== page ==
Following on from the London 2012 Olympic and Paralympic Games, Queen Elizabeth Olympic Park in east London has aimed to continue the legacy of growth and boost in artistic and sporting expression that the city experienced since then. From the very outset, Queen Elizabeth Olympic Park has included artworks as part of its architecture and landscape; instilling a sense of local pride and cultural ambition through the inclusion and creation of world-class art. Arts and culture projects involving local communities will continue as the Park evolves, including poetry performances, a mobile artist studio, free workshops and talks, festivals and further art commissions to take place throughout the Park, and in the surroundings areas.
An ambitious art project, Livings Walls was brought to life over the course of a year and stretches for over two kilometres throughout the Park. Displaying 40 new artworks specifically created for the Park by local artists, it was crafted with the active participation of residents, schools, and organisations from the local community, evolving into a work of art that brings creativity to the street on a grandiose scale. Recently completed, this is your chance to be among the first to go along and support such a worthwhile endeavour, jointly realised together with Moniker Projects and Create London. Moniker Projects have an impressive track-record of spearheading the combination of urban culture and artistic expression, holding an annual fair to bring together galleries, artists, collectors and the general public. An associate partner of The Barbican, Create London commissions and produces multi-disciplinary arts projects in east London to enhance social engagement, progress and improve the daily lives of the area’s residents.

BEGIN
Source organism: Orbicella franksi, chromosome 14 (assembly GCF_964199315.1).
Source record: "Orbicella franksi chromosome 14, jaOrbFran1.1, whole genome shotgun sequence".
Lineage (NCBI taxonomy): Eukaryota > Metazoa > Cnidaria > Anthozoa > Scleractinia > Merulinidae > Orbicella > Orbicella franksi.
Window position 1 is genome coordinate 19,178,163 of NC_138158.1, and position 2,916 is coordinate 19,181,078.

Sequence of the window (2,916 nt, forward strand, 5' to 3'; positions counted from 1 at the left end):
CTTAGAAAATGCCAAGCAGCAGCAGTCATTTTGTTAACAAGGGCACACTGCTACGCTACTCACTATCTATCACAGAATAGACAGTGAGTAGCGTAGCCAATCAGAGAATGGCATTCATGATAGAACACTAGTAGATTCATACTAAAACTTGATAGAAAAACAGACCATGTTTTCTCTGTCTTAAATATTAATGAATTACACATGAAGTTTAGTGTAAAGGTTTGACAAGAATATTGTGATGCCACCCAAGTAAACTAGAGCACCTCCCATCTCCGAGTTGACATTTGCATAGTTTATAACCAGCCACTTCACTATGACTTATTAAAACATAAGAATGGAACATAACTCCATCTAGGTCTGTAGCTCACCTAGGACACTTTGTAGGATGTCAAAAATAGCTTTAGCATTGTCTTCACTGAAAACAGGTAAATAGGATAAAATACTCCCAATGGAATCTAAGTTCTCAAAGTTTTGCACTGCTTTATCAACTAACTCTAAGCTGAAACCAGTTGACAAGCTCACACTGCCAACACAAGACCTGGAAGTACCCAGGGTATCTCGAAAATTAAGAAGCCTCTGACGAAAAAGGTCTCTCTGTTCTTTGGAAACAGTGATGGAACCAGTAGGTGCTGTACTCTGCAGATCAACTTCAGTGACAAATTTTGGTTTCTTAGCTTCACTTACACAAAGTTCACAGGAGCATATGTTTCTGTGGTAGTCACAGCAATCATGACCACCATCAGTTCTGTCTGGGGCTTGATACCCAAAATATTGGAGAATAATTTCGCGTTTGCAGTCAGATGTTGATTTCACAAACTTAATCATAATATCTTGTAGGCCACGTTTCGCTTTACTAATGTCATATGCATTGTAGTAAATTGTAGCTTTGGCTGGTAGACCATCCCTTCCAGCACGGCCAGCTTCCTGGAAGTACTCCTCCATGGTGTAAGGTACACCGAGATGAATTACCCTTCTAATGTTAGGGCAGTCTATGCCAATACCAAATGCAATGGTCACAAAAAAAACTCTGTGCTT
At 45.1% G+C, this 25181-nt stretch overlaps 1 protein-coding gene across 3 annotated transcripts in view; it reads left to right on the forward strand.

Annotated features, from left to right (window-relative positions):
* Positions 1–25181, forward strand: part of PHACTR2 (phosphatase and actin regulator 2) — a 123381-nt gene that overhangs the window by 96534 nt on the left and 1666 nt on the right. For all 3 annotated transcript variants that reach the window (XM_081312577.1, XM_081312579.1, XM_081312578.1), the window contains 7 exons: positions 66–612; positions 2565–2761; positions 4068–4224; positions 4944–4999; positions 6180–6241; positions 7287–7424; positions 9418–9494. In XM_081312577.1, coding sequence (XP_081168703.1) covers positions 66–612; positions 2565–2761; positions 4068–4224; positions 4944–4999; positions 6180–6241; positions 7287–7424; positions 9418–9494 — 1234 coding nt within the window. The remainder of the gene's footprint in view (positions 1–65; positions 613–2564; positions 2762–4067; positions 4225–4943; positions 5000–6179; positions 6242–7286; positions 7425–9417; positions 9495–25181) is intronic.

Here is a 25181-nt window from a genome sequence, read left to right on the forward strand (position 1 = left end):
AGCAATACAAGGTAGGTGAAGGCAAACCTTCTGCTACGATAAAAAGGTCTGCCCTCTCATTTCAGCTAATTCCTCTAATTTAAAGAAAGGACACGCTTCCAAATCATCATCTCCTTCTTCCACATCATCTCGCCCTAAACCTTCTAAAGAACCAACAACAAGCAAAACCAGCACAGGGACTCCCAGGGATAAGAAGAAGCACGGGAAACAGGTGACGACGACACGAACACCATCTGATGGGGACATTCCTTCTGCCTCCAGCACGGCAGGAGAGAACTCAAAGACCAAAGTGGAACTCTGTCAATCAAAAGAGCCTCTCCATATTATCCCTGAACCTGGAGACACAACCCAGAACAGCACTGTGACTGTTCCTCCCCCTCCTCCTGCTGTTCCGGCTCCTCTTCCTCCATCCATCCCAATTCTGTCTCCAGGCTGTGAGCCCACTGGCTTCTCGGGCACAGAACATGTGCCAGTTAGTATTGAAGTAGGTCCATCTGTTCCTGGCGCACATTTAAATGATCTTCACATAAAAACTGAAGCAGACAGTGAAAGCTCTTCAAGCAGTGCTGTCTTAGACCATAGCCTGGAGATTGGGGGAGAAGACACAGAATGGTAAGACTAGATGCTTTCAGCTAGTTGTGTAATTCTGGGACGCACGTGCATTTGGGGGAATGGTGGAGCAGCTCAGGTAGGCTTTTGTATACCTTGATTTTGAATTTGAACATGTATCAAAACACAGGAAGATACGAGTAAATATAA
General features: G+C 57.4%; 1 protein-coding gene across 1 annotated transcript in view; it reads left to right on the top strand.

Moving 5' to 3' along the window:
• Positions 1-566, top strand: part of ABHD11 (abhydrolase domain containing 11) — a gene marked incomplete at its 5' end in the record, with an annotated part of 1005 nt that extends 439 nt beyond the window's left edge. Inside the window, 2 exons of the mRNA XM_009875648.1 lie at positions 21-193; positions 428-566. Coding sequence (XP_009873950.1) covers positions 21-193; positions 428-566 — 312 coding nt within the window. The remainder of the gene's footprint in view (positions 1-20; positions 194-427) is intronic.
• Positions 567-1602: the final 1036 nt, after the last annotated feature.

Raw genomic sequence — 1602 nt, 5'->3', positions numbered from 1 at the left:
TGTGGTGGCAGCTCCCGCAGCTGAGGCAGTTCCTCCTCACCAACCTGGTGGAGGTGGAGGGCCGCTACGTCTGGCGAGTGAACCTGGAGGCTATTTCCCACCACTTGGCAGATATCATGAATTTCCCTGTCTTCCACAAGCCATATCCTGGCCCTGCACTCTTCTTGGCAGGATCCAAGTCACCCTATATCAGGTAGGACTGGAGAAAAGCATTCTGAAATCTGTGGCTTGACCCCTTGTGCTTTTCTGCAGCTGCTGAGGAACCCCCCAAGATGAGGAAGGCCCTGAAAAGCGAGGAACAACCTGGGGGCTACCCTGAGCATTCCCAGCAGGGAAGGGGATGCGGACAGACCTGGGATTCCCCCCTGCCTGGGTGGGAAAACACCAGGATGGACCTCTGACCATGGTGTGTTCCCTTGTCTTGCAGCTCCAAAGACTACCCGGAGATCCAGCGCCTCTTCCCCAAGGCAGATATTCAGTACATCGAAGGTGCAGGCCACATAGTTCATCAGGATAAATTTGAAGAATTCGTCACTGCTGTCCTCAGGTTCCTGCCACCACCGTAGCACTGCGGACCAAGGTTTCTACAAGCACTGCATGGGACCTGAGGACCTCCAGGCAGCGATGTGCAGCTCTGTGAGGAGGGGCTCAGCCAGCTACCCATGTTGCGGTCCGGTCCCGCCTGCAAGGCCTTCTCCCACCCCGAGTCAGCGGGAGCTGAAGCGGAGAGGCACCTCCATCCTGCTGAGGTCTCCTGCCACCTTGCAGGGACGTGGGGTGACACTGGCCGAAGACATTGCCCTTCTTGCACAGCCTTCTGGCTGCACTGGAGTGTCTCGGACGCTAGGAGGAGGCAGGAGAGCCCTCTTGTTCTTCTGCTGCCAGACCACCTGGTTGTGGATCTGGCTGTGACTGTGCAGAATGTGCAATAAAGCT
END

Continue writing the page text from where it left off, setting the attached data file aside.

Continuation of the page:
Among the works on display are street artists such as Ben Eine with his section entitled “The Review”. With some of his work already hanging in the White House, Eine’s section of the wall here covers 400 metres and focuses on bringing together the past, present and future through adjoining adjectives painted in his trademark circus font. Mark McClure’s ‘Uphoarding’ celebrates the growing culture of recycling, up-cycling, sustainability and the increasing global awareness of these generations’ role in securing our future for the next ones. David Shillinglaw has come up with a modern-day version of the Bayeux Tapestry, as an illustration of the changing face and nature of this area of the capital. Jo Peel’s impressive commission incorporates the idea of a love story woven and lost in the chaos and beauty of today’s cityscape – Meet Me In The City is an intriguing depiction of crossed wires and lost connections, beautiful and arresting in equal measure.
Why not explore the wall yourself with a visit to the area, easily reached from our central location here at Amba Hotel Charing Cross; just ask one of our friendly members of staff or look it up on your in-room iPad!